The U.S. Supreme Court has ruled unanimously in a closely watched overtime case that employees classified as home health care workers aren’t entitled to some Fair Labor Standards Act () protections. The ruling upholds a U.S. Labor Department regulation that says those workers aren’t entitled to overtime for hours worked in excess of 40 per week.
The decision signals that the court — with conservative Bush appointees added to the mix — seems inclined to give great deference to agency interpretations of the law, even when those interpretations limit employee rights.
The case: At stake was potential liability for home health care industry employers that could have added up to more than $1 billion. Evelyn Coke, a 73-year-old woman who had worked for more than 20 years as a home care aide, filed the original lawsuit. She argued that a 1975 Labor Department regulation exempting over 1 million home health care workers from overtime was invalid. The Service Employees International Union, whose members include workers in the nursing and related health care industries, assisted in Coke’s case.
The 2nd Circuit Court of Appeals agreed with Coke.
Long Island Care at Home, the agency Coke worked for, appealed to the U.S. Supreme Court. The Bush administration supported the Labor Department regulation, arguing that it was up to Congress to decide whether home health care workers employed by agencies should get overtime. Congress has never specifically said that they should, and the Labor Department interpreted that silence as an indication that those workers were not entitled toprotection. (Long Island Care at Home v. Coke, No. 06-593, U.S. Supreme Court, 2007)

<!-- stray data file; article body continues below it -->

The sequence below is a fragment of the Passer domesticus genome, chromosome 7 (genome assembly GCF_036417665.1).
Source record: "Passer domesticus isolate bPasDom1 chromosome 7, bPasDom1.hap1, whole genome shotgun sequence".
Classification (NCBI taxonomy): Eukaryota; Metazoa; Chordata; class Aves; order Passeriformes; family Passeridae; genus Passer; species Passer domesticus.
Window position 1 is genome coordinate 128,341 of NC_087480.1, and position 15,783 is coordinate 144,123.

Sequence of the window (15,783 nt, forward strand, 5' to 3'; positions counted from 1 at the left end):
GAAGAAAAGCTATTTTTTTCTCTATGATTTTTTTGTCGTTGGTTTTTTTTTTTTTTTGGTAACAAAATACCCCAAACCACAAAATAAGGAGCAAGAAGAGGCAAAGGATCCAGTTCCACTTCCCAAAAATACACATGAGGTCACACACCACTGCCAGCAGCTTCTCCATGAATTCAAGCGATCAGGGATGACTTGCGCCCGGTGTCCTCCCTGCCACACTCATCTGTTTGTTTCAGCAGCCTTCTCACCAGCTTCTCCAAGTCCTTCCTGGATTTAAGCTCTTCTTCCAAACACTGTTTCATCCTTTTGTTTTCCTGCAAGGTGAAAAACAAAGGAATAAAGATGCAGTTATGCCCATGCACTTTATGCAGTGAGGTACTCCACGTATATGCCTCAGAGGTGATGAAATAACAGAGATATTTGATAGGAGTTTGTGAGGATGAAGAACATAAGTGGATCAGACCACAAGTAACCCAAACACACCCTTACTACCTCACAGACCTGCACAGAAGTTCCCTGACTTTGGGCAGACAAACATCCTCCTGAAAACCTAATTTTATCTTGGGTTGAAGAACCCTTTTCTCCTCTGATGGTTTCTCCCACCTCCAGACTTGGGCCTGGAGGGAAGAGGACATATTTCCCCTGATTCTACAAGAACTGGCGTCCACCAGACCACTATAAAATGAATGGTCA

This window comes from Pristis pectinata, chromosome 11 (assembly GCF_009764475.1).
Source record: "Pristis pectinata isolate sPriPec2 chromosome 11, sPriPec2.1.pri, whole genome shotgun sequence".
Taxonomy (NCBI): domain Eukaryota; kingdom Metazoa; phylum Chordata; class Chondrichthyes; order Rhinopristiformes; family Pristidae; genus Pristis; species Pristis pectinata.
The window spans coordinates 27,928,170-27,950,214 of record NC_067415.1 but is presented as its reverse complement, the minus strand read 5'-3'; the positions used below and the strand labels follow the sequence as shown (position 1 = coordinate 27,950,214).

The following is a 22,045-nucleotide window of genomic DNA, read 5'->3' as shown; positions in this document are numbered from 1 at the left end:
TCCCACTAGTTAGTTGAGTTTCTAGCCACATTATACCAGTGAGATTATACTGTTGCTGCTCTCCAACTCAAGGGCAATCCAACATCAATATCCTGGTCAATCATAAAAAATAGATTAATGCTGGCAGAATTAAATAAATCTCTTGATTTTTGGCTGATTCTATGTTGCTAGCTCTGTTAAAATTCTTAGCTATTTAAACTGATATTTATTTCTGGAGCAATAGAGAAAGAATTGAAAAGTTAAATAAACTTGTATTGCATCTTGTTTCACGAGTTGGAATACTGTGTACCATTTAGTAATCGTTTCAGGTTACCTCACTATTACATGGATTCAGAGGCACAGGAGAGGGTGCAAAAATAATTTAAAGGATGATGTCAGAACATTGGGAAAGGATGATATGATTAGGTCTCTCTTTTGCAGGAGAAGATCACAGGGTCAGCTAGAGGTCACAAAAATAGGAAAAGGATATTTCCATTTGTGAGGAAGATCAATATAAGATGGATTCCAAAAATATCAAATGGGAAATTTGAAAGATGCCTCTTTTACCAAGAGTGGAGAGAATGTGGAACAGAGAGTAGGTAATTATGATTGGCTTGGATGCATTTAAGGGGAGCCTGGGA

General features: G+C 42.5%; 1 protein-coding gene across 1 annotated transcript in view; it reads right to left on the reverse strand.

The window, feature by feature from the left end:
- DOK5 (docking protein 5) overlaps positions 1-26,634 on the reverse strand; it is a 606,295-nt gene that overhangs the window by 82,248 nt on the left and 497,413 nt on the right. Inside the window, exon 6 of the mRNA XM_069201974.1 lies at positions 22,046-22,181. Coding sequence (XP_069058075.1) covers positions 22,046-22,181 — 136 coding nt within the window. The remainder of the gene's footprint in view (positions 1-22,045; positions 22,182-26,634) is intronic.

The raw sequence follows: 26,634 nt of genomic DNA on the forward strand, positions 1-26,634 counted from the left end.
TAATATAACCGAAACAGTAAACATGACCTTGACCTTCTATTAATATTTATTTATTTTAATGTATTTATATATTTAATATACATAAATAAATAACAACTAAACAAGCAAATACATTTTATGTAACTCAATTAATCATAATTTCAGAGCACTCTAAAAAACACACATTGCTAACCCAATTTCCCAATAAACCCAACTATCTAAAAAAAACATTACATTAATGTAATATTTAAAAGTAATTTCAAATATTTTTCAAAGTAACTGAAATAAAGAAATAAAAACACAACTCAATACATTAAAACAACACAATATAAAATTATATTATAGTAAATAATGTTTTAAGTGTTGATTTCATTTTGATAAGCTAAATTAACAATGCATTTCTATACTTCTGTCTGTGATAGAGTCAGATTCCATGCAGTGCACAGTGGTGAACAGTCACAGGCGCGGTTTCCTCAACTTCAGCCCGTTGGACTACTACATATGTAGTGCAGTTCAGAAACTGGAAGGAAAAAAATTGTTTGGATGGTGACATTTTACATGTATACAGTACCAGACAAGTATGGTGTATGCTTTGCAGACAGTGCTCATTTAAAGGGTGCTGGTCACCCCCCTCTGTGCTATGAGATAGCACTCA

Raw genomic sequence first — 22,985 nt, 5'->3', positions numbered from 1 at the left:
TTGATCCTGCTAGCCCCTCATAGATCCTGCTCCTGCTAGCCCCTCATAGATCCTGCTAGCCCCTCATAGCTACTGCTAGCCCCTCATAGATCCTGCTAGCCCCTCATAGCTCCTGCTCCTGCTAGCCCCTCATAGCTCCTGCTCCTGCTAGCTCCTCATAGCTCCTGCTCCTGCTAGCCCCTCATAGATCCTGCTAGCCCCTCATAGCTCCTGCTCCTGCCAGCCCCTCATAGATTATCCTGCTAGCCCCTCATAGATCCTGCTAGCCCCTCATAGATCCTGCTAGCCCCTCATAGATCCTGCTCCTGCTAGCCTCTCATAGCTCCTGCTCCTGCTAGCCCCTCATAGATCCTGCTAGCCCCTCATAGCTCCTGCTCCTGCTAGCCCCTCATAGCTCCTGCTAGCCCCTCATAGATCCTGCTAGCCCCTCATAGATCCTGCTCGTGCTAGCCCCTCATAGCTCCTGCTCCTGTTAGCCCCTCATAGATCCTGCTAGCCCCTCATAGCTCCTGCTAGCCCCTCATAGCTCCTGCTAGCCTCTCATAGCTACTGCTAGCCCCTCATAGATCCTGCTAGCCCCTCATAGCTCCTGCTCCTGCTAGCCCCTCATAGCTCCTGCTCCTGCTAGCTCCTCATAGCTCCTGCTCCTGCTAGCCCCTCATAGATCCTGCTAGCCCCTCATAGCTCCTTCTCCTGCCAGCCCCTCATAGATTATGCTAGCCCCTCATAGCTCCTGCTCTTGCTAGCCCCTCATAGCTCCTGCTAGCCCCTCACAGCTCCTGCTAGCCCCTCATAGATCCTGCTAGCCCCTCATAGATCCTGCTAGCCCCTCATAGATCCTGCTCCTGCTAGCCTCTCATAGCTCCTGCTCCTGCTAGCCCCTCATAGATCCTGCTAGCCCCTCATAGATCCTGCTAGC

The future: Look for more Supreme Court decisions siding with government agencies’ interpretations of the law. This case was quite a slap-down of the 2nd Circuit Court of Appeals, which handles appeals of New York federal cases. The 2nd Circuit had said it was inconceivable that Congress meant to exclude a large group of employees from the FLSA’s protections. Apparently, it was wrong.
- How to Fire an Employee the Legal Way: 6 Termination Guidelines
- High court: Weingarten rights stand; state family leave case on docket
- 8 ways to kill HR credibility ... and tips to avoid them
- New law: Safe haven when hiring people with criminal histories
- Read EEOC and PHRC complaints carefully to avoid surprise lawsuits later